And while I didn’t run 26.2 miles, I gained a LOT of knowledge about myself (which I went into in greater detail in this post). Long story short, I discovered that I should want to run the marathon for myself, not for other people. And in getting there, I learned how to listen to my body, how my anxiety affects my training, how to manage that anxiety, and so much more.

I wasn’t ready to cross that finish line in 2014 for a number of reasons, both physical and mental. But the training I DID accomplish, and the lessons I learned as a result, taught me how to prepare on all fronts.


And now I’m ready: ready to train, ready to fight, ready to push myself, ready to be scared. But above all, I’m really ready to cross that finish line and accomplish a goal it’s taken me nearly 4 years to accomplish.

How about you: what have you learned in setting big scary goals for yourself? Have you ever had to defer your dream? Let’s talk!

My 2017 Racing Schedule

2017 is shaping up to be pretty awesome, I’ll have you know! I know it was semi-official because I had run the 9 races and volunteered at 1 to earn my guaranteed entry through the NYRR’s 9+1 Program, but now that the applications have opened and I’ve paid the entry fees and received my confirmation email, I can officially say it:


I’m running the 2017 NYC Marathon!


I’m quite excited. Also terrified. But more excited than terrified. At least right now I am. Ask me again when I’ve got to run 16-18-20 milers in the dead of summer.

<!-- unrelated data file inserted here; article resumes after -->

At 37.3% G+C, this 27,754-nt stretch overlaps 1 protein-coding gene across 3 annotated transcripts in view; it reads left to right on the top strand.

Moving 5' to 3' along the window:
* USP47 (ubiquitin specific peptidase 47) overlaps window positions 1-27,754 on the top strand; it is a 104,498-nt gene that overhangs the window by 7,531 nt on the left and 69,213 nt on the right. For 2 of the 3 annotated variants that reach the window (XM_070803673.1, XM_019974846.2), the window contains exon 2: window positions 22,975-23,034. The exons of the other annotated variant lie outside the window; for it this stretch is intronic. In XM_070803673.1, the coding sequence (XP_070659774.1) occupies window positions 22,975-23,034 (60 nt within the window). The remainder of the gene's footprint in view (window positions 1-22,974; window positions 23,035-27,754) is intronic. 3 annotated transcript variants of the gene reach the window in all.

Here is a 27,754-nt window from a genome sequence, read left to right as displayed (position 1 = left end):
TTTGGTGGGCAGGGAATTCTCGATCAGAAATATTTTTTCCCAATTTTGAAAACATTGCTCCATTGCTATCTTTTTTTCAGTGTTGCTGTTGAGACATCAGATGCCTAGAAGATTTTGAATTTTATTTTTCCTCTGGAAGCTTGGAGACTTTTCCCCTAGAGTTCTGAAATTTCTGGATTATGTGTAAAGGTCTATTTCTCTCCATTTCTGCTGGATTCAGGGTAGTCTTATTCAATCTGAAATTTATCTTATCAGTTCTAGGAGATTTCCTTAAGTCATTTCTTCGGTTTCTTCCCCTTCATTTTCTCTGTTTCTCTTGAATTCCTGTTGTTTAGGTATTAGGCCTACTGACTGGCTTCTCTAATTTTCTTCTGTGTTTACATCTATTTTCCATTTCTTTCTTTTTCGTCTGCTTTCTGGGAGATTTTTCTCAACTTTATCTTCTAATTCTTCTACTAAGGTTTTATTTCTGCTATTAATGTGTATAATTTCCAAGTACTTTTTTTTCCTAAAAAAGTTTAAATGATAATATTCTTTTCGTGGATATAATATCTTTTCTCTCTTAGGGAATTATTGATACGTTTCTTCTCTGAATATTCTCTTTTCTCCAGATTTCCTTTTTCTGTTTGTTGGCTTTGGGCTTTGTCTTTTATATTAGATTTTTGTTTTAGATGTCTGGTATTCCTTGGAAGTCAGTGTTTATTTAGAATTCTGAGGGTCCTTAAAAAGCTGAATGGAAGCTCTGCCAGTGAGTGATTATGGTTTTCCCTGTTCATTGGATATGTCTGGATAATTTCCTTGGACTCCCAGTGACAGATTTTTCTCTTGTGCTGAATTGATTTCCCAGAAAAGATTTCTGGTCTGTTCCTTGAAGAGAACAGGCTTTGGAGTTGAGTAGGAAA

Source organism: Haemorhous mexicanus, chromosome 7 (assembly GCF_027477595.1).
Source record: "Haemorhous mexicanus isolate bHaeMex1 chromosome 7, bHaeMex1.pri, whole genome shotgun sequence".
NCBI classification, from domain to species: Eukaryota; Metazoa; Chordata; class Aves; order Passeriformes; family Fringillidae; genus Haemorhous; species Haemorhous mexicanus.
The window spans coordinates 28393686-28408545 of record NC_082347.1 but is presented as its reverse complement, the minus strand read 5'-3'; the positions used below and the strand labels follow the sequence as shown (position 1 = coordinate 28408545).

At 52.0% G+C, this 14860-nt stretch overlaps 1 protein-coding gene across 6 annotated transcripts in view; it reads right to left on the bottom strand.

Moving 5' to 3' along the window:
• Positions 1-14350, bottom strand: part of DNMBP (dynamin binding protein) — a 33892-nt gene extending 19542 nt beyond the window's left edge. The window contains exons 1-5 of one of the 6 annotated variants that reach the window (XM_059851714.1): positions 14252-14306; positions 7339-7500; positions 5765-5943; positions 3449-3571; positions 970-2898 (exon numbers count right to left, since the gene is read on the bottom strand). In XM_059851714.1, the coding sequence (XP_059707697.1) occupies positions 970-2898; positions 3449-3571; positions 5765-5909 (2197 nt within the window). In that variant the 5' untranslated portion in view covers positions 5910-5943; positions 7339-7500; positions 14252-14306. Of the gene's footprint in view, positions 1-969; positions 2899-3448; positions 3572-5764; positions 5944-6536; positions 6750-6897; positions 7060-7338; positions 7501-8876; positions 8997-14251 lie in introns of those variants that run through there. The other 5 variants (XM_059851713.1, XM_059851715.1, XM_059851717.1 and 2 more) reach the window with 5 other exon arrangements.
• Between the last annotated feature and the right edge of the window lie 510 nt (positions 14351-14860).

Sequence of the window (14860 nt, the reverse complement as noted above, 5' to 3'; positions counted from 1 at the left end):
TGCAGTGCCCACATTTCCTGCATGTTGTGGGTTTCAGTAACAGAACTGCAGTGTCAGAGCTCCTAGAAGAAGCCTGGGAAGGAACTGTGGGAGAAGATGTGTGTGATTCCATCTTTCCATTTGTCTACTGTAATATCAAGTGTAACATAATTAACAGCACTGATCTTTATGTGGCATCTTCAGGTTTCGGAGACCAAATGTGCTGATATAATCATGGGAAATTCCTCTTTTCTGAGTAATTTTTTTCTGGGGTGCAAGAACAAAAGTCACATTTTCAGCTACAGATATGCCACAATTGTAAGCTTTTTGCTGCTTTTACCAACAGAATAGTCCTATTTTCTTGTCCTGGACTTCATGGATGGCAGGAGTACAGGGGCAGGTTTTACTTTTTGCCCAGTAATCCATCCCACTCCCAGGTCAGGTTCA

Things are going well post-Rebel Challenge. During my first workout back, the Wednesday after the half, a one mile run was easy-peasy. But when I jumped back on the treadmill after a bathroom break my knee was NOT having it. I took to the bike for another 7 miles instead, tried another mile after that, and still had pain. So I rested it for another 3 days and tried again Sunday. I already made peace with taking all the recovery time I need, and it paid off because Sunday’s run was de-licious.


I felt a slight bit of pain in the first mile, but not as strong as I had Wednesday. I pushed through, focused on my form, and by mile 2.5 I was feeling unstoppable. I was able to negative split and even finished the final .5 at a 9:50/mile pace (!!!) without the knee pain when I was done. After a generous stretching and rolling session and more rest for the remainder of the day, I’m still pain free today. Safe to say my speed is back, my confidence is back, and I’m ready to take on what the rest of the year has in store for me!

Speaking of which…


I also upgraded my Dark Side Half Marathon registration in Florida to the entire Dark Side Challenge! So once again, I’ll be taking on 19.3 miles, this time through Disney World! Also, Mike is tapping out and my mom will be accompanying me on this adventure instead, so we’ll even get a little girls’ weekend action in there as well. I can’t wait!


Pictured: my mom and I and two new friends we’ll make in Disney, I guess.

With that news, though, comes a bit of a bummer as well: I’ve officially deferred my New Jersey Half Marathon entry from 2017 to 2018. The NJ Half is the Sunday after the Dark Side Challenge, and knowing now how my body recovers from 19.3 miles of racing + all the extra time walking in the parks, I’m not about to race back to back weekends and wreck my knees right before jumping into training for NYC. Some folks might be able to bounce back faster and are better conditioned to take on the challenge of racing back to back weekends, but I know my limits. So see ya in 2018, NJ Half – and hello, two runDisney Challenges in one year!